Saturday, July 2, 2016

Anniversaries: Pro or Con?

My own position is more con than pro.  We married because we love each other.  The normal thing is to keep loving one another until at least one of us is dead.  This makes sense to me.

Celebrating your first anniversary is probably a good idea; it's an opportunity to review how well you are settling down together and make any necessary adjustments.  "Yes, honey, I won't leave my wet towel on the bathroom floor anymore."

Okay, reassessment is most often a good thing.  However doggishly adhering to a celebration! every year could quickly get tedious.  Going out to dinner - albeit a themed dinner - "Oh, aren't we HAPPPY! - is rather meaningless as  most of us already go out several times a month.  And are happy.  No one ever had to drag me into a restaurant kicking and screaming I can assure you.

So, why wedding anniversaries and are they just another Hallmark marketing tool?  Apparently not as Hallmark didn't exist during the Holy Roman Empire (962 - 1806.)  Husbands gave wives a silver wreath after 25 years and a golden wreath after 50 which would be quite an achievement for those days when "old age" was, what?  Forty?

Other sources point out that an anniversary should be a one day banishment of daily routine.  Just remember to feed your kids and pets before you take off. 

I will concede that staying hitched for 50 years is a formidable thing.  So do the leaders of the Commonwealth, Australia, Canada, the United States and the Pope.  With sufficient warning to the particular leader, you will be sent a congratulatory note or card.

Commercialism did creep into anniversary gifts fairly speedy and by 1937 (I think) a list of "suitable" gems per each celebration was provided by the national jewelry syndicate (or similar.)  Florists got into it, too.    Currently Richie owes me a pearl and a bouquet of lilies.  I already have a strand of faux pearls and he routinely buys day lilies at the Farmers Market.  He's covered.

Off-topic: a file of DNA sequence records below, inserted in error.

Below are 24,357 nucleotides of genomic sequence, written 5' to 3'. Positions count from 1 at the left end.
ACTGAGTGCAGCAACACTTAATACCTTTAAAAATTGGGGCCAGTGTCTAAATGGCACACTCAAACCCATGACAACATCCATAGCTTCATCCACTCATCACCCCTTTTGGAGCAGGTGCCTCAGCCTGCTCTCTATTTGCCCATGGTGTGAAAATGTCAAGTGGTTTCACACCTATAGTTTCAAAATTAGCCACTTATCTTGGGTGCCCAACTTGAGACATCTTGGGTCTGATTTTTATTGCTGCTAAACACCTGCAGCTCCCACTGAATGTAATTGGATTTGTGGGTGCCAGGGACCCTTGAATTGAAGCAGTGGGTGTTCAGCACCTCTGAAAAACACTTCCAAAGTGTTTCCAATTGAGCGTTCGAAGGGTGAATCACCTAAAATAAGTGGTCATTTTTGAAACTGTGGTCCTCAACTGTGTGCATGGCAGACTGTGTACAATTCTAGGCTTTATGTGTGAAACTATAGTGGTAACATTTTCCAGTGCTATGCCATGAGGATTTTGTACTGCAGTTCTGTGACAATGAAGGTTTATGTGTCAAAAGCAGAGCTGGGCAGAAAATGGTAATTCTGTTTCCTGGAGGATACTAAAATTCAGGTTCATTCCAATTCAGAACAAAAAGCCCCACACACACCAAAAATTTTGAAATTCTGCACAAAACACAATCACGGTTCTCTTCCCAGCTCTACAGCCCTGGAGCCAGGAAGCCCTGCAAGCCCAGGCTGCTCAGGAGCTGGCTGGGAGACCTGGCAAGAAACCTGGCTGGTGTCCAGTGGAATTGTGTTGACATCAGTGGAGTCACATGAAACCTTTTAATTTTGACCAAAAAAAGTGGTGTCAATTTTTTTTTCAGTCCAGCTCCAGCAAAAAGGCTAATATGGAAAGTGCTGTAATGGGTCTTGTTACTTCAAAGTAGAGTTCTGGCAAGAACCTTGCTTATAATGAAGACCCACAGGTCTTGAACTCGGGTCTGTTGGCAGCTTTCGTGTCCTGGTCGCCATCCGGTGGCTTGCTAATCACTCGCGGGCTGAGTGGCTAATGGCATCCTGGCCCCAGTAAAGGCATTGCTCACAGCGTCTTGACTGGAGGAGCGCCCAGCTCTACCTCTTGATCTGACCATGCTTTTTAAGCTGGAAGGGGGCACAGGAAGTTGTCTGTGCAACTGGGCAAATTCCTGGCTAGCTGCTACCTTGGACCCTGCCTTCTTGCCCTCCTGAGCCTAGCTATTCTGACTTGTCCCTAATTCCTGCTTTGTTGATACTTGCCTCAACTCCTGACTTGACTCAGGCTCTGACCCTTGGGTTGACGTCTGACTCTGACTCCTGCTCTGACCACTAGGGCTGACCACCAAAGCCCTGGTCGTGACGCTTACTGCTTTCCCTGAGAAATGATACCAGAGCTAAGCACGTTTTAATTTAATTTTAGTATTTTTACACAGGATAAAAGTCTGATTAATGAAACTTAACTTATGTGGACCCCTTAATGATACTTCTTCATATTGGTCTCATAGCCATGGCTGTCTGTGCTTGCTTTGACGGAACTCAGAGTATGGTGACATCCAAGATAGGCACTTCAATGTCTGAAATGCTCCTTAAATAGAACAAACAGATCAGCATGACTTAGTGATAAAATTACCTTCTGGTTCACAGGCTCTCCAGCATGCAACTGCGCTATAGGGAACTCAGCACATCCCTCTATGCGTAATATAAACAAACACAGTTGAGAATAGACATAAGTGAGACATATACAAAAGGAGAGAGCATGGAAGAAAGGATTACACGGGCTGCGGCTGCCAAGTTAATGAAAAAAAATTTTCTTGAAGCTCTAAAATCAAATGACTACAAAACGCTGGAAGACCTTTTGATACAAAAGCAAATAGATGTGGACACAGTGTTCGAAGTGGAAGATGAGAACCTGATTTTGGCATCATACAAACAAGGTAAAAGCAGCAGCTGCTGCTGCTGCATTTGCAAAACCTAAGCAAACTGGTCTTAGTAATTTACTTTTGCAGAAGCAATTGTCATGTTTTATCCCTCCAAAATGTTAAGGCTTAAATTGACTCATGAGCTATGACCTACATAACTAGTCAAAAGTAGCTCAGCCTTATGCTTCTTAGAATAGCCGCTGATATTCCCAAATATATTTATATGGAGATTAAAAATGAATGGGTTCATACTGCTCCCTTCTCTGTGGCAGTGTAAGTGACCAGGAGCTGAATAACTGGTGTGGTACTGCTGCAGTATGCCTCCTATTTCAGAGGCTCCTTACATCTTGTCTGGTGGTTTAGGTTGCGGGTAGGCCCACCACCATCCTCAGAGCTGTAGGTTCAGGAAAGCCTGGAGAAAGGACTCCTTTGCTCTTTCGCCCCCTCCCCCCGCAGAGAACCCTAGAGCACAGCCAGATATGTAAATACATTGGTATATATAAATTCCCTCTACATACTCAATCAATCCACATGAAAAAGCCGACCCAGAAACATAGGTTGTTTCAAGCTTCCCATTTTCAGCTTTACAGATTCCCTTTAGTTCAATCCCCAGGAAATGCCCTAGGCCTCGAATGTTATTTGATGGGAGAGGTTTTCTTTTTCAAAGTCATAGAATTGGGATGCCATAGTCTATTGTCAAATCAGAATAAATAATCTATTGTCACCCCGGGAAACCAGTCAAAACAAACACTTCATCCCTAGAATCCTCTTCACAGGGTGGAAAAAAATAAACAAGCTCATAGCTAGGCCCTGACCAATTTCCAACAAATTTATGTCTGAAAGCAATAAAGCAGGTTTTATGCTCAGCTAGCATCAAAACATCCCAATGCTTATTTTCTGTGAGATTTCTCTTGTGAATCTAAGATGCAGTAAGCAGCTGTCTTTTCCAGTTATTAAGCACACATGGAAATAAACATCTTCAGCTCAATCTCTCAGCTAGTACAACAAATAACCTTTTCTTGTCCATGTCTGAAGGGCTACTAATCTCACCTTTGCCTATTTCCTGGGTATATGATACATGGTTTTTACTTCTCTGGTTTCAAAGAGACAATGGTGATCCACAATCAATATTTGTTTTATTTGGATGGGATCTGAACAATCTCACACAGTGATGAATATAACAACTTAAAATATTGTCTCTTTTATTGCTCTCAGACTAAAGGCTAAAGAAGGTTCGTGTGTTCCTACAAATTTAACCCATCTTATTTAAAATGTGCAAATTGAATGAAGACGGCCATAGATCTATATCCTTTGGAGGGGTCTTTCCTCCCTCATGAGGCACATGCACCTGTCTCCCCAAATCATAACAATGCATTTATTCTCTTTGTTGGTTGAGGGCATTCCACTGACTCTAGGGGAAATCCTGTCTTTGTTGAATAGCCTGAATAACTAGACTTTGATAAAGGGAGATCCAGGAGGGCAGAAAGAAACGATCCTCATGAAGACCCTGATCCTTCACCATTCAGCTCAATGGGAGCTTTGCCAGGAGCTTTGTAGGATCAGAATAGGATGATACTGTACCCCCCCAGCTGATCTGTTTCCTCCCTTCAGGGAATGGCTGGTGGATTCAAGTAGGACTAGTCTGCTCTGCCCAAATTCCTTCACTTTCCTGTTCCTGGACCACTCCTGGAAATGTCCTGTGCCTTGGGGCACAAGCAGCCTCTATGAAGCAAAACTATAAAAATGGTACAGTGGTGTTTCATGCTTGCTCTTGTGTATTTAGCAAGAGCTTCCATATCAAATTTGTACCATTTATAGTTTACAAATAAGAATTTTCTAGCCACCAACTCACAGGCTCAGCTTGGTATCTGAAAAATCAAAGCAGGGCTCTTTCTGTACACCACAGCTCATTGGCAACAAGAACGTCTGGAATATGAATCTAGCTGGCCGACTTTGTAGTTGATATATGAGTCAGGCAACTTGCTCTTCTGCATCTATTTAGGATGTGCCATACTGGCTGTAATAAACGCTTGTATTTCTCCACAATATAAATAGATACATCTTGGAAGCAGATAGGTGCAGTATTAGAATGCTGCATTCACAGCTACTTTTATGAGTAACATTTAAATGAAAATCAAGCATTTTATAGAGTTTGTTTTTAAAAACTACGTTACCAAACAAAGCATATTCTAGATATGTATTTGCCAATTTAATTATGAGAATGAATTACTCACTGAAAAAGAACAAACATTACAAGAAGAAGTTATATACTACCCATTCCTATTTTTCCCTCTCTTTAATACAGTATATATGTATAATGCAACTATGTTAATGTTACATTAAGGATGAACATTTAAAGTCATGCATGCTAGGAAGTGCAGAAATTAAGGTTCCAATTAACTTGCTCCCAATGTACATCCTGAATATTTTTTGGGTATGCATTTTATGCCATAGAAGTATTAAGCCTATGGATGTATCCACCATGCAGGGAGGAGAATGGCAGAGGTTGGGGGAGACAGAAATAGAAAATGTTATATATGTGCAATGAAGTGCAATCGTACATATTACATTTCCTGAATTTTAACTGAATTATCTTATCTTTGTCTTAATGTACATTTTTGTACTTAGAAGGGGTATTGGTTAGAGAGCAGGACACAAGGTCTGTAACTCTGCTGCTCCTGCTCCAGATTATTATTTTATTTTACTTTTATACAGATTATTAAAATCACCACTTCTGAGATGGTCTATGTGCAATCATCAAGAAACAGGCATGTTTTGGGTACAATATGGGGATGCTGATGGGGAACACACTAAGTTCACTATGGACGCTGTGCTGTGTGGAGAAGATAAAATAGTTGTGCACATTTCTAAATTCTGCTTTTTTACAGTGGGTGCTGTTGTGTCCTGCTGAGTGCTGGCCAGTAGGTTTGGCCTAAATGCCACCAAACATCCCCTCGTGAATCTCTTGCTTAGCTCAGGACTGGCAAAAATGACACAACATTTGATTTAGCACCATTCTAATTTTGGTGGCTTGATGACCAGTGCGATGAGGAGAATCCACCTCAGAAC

What do you get for an 85th wedding present? Quick math - if you married at 20, 85 years later you would be 105 and quite possibly vision impaired so in the United States you get a moonstone (which the truly aged might confuse with a very large pearl) or in the UK a bottle of wine which would probably kill you as at 105, the presumption is that you're already so full of pills that you rattle (if, in fact, you're still able to walk.)

And yet, to my utter astonishment that are quite a few couples who have been married for 65, 70, 80+ years!  I was stunned when Esther, a very dear friend, sadly departed, remarked one day that it was her and Don's 62 anniversary!  I blurted, "But that's two years younger than I am right this minute!"

At the moment, lists a Karem and Katari Chand, of Bradford, Eng. as the leaders with 90 (90) years of wedded bliss.  They married in 1925.  Carrying the USA banner are Herbert and Zelmyra Fisher, NC., who celebrated their 86th anniversary.  They were married in 1924.

Richie and I celebrate 33 years today.  We were 43 and 42 when we married (and I'm the older; I cougar-ed  him) so it is more than likely by the time our 50th rolls around our ashes (in the same container) will be reposing in St. Patrick's Cemetery, Huntington, NY.  No loss.  At 93 and 92, how would our dentures have managed a steak anyhow?   Assuming we could see and recognize one.  But ... I bet I'd still want champagne! 

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